Upstairs is one of the focal points of Mansion House, the room—more likely one of several rooms—that housed Grey’s library. Not the first collection of books on Kawau—miners had earlier got up a subscription library—nevertheless it dwarfed in size and reach what those autodidacts put together, containing some 15,000 volumes dating back to the 10th century. Over one bookcase, Grey had inscribed the words: “Learn from the Past. Use well the Present. Improve the Future.”
James Grey, a journalist who visited the island in 1878, reported it to be the finest private collection in the colony.
“A visitor to Kawau could spend quite a month in the library, and by the end of that time he would find that he had not exhausted all the objects of interest and curiosity which it contained.” Among his discoveries were letters by John Milton and a stack of recent correspondence from the missionary-explorer David Livingstone.
He might also have mentioned George Grey’s own labours with the quill. A lifelong lover of languages, he collected material wherever he went, in some cases leaving the only record of languages that are now dead. He put together vocabularies of the Guanches (the first inhabitants of the Canary Islands), of Mauritius and of the Aboriginal dialects of south-western Australia.
When Grey first set foot in New Zealand he realised that to govern effectively he needed fluency in Māori, so in his few spare hours he set about learning the language. His aim was to listen sympathetically to their stories of suffering, and “even if I could not assist them, to give them a kind reply, couched in such terms as should leave no doubt on their minds that I clearly understood and felt for them.”
He soon struck an obstacle. Māori chiefs often alluded to mythology and wove proverbs and poem fragments into their speeches, the meaning of which was largely lost on outsiders. To better understand what was being said, Grey began collecting traditional poems and legends, proverbs and myths wherever he went. Three years after his arrival, Government House in Auckland burned down and everything was destroyed. It was a bitter blow. Grey lost not only the narratives but, as he told the naturalist Richard Owen: “All my plate, china, linen, wine, and the most valuable of my books, collections of curiosities, objects of natural history, native songs of different countries which I have been many years collecting, these have all now vanished in the flames.” Undaunted, Grey began again.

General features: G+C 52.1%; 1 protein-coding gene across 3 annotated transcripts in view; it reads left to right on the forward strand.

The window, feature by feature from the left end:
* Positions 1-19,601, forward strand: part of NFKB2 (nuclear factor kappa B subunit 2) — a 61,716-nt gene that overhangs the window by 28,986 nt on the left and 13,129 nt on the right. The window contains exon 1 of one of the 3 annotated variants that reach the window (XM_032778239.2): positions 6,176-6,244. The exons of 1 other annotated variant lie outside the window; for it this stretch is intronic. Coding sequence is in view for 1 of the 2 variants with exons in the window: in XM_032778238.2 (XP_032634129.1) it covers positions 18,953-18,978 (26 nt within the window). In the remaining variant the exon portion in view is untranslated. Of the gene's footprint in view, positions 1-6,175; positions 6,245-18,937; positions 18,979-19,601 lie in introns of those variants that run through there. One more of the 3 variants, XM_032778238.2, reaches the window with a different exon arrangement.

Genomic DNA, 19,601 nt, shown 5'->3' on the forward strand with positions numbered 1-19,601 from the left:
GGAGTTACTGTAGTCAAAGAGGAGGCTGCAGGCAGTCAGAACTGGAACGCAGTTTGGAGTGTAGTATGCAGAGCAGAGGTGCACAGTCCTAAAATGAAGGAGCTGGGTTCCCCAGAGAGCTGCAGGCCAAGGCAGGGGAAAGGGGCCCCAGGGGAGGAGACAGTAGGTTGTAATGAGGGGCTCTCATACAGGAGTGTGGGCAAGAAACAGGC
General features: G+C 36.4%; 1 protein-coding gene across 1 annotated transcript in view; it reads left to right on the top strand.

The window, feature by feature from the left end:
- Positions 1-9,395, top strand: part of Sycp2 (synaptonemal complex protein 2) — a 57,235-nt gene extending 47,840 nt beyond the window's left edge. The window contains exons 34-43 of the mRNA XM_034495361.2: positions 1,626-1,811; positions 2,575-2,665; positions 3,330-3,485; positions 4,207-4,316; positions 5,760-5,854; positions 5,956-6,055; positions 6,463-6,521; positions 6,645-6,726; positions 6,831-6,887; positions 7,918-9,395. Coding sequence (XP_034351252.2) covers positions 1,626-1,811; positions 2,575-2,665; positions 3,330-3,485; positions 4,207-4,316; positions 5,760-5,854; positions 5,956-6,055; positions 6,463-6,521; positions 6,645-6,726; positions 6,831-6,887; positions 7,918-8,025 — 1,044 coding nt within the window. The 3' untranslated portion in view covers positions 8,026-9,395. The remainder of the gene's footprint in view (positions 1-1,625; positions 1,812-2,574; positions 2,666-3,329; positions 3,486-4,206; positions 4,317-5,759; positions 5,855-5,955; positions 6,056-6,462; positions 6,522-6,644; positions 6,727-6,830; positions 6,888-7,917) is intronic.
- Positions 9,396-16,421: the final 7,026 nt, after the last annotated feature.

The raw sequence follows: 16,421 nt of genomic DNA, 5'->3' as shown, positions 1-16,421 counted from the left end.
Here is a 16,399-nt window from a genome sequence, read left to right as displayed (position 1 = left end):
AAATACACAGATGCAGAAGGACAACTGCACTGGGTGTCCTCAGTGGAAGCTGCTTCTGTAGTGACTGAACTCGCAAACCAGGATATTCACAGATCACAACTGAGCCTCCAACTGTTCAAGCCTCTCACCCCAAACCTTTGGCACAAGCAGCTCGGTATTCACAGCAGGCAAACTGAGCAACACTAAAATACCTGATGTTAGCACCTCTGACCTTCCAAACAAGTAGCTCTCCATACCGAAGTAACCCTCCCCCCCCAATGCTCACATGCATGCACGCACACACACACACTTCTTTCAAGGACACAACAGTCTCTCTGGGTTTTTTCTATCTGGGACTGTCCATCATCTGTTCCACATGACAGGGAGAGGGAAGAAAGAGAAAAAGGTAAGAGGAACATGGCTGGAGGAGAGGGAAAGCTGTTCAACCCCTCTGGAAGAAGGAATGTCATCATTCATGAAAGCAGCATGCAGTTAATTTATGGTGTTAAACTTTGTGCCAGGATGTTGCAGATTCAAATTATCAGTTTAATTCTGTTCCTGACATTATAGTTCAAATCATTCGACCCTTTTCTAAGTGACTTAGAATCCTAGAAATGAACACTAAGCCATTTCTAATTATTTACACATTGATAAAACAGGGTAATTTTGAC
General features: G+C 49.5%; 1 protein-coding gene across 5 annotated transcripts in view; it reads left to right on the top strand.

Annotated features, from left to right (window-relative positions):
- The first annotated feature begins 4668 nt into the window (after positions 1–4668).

Recording an incident late the following year, Grey’s private secretary described his method of accumulating his material during a journey through the roadless interior of the North Island. It was the summer of 1849, and they were making their way along the Thames River towards Rotorua when heavy rain barred their progress at Te Aroha. Taking advantage of delays caused by the swollen river, the governor, who travelled in a common shooting jacket, a Jim Crow hat and worn trousers, “amused himself all day in his tent surrounded by natives, learning their songs, proverbs and ceremonies.”
At length, having reached the hot lakes, the party paddled out to Mokoia Island. Grey was delayed at the landing place by a strong wind, and an old Māori began to tell him a story. At the very place where they now sat, he said, Hinemoa had rested after swimming from the shore. Under the branches of a pohutukawa Grey then took down, word for word, the lovely legend of Hinemoa, who “rose up in the water as beautiful as the white heron and stepped upon the edge of the bath as graceful as the shy white crane.”
After a labour of eight years he had the stories that appeared in his classic 1855 book, Polynesian Mythology, and Ancient Traditional History of the New Zealand Race, first published in Māori the previous year.
There, in one book, were the legends of Maui, of Rupe’s ascent into heaven, the adventures of Rata, Kae’s theft of the whale, the curse of Manaia, and many other stories recorded with an empathy which makes Polynesian Mythology richly rewarding even today.
Grey admired Māori from the start, writing to his friend Sir Samuel Davenport in 1846: “They are splendid warriors, very eloquent, very sensible of praise, very proud… and they have shown at times as much devotion to me as if I was one of their most highly prized chiefs. Indeed, they have won all my feelings and sympathies in their favour by their conduct to me.”